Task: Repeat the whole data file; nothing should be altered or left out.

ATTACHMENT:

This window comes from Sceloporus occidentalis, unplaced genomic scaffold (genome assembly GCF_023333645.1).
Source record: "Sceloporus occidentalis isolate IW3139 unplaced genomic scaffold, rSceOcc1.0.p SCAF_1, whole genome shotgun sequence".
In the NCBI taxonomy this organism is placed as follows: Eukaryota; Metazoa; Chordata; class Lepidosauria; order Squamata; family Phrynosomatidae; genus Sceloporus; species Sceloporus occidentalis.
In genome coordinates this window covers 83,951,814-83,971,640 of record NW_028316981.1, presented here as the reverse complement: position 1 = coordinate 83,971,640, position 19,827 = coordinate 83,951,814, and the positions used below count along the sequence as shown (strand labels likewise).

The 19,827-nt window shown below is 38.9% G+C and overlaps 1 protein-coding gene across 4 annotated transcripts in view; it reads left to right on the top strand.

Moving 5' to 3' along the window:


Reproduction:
This window comes from Sceloporus occidentalis, unplaced genomic scaffold (genome assembly GCF_023333645.1).
Source record: "Sceloporus occidentalis isolate IW3139 unplaced genomic scaffold, rSceOcc1.0.p SCAF_1, whole genome shotgun sequence".
In the NCBI taxonomy this organism is placed as follows: Eukaryota; Metazoa; Chordata; class Lepidosauria; order Squamata; family Phrynosomatidae; genus Sceloporus; species Sceloporus occidentalis.
In genome coordinates this window covers 83,951,814-83,971,640 of record NW_028316981.1, presented here as the reverse complement: position 1 = coordinate 83,971,640, position 19,827 = coordinate 83,951,814, and the positions used below count along the sequence as shown (strand labels likewise).

The 19,827-nt window shown below is 38.9% G+C and overlaps 1 protein-coding gene across 4 annotated transcripts in view; it reads left to right on the top strand.

Moving 5' to 3' along the window: